Economists say that the middle class in the United States shrinks every year. As the rich get richer and the poor get poorer, those left in the average income no-man's land struggle to come to grips with an American dream fading faster than the paint on a mid-90's Ford Tempo. The storied middle-American ideal of the two-story house with the white picket fence in suburbia is no longer a fortress of solitude for the average man. It has become the cave of the unwilling hermit, hiding from the polarizing socio-economic forces that threaten to tear his world apart.
As these pockets of brick-front/vinyl-sided housing break down across the United States and are replaced by mansions and tenements the middle class is sadly losing its identity. Children growing up in this climate, constantly being bombarded by the media with imagery of the rich and famous or the ghetto-fabulous, have no appreciation for the stable and comfortable lives they have been afforded.
Rather, they are pulled towards one of those two glorified economic extremes. While these poor, misled children build up the facade of rich or poor with designer jackets, gaudy jewlery or baggy pants, they lack the soul and attitude of true members of the fringe social classes. Middle class kids are too poor to afford the vast wardrobe, expensive automobiles and pridefull recklessness of their upper class peers, and lack the grit and determination of their poorer ones that comes from years of struggle and street life.
Unable to truly attain either goal, the children continue to try in vain, ultimately taking the most stereotypical aspects of their ideal and twisting and contorting them into a truly unique and evil middle class entity: the poser.
Posers cluster around two modes on the graph of socio-economic wannabe-ism. Naturally, these two modes correspond to lower and upper class posers. Lower class posers, the more entertaining of the two groups, are those middle class kids who spend their free hours watching a crazy amalgam of professional wrestling, NASCAR and MTV. The gigantic headphones hung around their oversized sports jerseys blast gangsta rap or perhaps the latest Linkin Park single direct from some useless pocket in the endless sea of cotton provided by enormous gray sweatpants. They are filled inside with a faux inner rage which mirrors the attitude of anger, violence and hopelessness that pervades the urban landscape, but their souls aren't pockmarked with toil and want. Their Reebok Classics are a little too clean, their hair combed a little too straight, and their vocabularies a little too self-consciously ignorant.
Even a casual glance reveals that these poor fools wouldn't last five minutes on the streets of a ghetto or the gravel paths of a trailer park. While lower-class posers cannot achieve the attitude of their idols, they can after a fashion achieve the style, which is sometimes enough to gain a minute amount of acceptance.
Tragically, upper-class posers are unable to attain either the attitude or the style of their wealthier counterparts. Despite this ultimate futility, the upper-class poser remains a persistent fixture in the American adolescent landscape. For entertainment, these specimens enjoy fawning over the ideal of great fame and fortune in such time-honored television shows as Melrose Place and Beverly Hills, 90210. Their mp3 players follow the dance pop mainstream of Christina Aguilera, Britney Spears and Justin Timberlake with a dash of Dave Matthews and John Mayer for some slight rock credibility.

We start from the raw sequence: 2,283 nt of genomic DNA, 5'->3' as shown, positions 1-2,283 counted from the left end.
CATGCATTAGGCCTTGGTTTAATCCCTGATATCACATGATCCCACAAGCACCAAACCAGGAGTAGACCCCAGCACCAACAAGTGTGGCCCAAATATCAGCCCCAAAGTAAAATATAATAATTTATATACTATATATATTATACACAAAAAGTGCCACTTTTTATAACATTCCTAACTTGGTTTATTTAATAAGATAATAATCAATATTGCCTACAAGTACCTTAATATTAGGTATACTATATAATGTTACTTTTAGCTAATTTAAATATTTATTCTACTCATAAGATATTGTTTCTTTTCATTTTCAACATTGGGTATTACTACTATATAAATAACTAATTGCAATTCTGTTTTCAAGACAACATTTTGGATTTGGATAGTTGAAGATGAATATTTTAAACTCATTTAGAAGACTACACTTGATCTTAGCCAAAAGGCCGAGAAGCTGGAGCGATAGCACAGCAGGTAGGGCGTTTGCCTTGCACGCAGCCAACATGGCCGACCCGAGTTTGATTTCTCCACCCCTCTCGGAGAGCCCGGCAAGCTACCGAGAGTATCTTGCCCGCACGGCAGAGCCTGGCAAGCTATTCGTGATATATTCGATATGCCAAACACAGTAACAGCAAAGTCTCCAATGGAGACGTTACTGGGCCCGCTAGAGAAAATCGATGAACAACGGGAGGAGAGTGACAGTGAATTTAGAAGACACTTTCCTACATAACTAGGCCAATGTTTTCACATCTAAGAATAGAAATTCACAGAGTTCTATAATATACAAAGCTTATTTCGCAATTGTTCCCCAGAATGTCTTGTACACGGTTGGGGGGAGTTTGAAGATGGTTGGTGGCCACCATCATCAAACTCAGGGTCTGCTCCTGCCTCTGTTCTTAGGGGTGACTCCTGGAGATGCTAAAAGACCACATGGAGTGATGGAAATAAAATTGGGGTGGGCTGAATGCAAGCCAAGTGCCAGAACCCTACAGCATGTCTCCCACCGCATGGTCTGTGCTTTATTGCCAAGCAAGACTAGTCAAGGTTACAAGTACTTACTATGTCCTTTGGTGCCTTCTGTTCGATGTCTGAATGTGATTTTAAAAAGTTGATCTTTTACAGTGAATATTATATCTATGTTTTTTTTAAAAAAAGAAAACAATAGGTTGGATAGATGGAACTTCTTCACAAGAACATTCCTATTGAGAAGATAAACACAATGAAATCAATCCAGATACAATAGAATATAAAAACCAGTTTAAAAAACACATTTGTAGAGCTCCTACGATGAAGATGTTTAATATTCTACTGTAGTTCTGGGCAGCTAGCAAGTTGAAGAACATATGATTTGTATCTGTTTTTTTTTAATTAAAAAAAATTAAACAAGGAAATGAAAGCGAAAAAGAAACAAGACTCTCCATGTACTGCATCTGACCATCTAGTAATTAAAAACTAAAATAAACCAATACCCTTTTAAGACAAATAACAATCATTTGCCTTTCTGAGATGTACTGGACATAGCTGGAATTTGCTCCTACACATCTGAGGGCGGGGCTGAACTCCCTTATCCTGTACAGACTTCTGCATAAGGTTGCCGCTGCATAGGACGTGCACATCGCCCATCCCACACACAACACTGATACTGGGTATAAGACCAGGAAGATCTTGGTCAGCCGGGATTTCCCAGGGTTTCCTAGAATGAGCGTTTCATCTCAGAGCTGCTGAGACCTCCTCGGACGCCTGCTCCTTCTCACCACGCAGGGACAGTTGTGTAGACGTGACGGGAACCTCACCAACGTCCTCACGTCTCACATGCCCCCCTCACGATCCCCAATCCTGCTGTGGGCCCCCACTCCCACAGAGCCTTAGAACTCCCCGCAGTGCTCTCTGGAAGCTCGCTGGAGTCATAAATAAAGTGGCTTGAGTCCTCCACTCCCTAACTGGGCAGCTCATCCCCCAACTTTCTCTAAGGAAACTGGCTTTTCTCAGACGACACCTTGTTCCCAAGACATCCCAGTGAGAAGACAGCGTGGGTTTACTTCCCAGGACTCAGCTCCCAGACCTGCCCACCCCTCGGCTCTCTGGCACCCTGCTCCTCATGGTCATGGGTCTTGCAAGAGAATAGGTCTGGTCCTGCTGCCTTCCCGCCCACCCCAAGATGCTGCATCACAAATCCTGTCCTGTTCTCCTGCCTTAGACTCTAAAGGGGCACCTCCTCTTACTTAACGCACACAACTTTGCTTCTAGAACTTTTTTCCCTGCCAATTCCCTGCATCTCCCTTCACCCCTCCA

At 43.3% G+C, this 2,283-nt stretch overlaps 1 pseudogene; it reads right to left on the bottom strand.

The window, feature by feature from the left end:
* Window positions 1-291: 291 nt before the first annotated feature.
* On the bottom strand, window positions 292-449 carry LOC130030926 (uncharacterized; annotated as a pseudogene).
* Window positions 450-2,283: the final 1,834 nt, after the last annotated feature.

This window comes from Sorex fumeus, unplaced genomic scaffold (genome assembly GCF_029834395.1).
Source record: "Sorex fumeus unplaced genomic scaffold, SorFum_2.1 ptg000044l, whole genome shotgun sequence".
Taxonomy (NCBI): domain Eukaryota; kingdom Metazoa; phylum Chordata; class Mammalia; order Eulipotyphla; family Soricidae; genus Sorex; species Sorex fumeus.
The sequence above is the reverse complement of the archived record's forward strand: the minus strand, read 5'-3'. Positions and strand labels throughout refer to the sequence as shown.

Though there are occasional outbursts of designer clothing, the dominant trend in rich posers is an attempt at trying to appear down to earth. Armed with either a leather satchel bag from the Gap or a North Face jacket and backpack, these posers dress religiously in plaid and khaki, piling on enough t-shirts to survive an arctic excursion. Their cell phones are packed to the brim with the numbers of people they barely know and will never call.
And yet, despite the posers' best efforts, the true upper class constantly finds ways to confound the attempts of posers to blend seamlessly in the atmosphere of fast money. Layers of clothing designers with varying prices force posers to surface like oil in water, while the constant opportunities to spend quickly reveal the limitations of the posers, forcing them into a state of open ridicule. Always conscious of their truncated funding, the upper class poser can never appropriately feign the innate attitude or much-envied style of the truly rich.
No easily conceived plan can rescue these children from the confusion of their doomed middle class existence. The best we can possibly hope for is to pray that when they enter the workplace and have children of their own, the tax bracket they enter will reflect an attitude and identity that kids can easily latch onto and emulate, lest they too spend their lives feeling isolated from the realm of cool.
Andrew Waugh is a Trinity junior and a Chronicle summer columnist.
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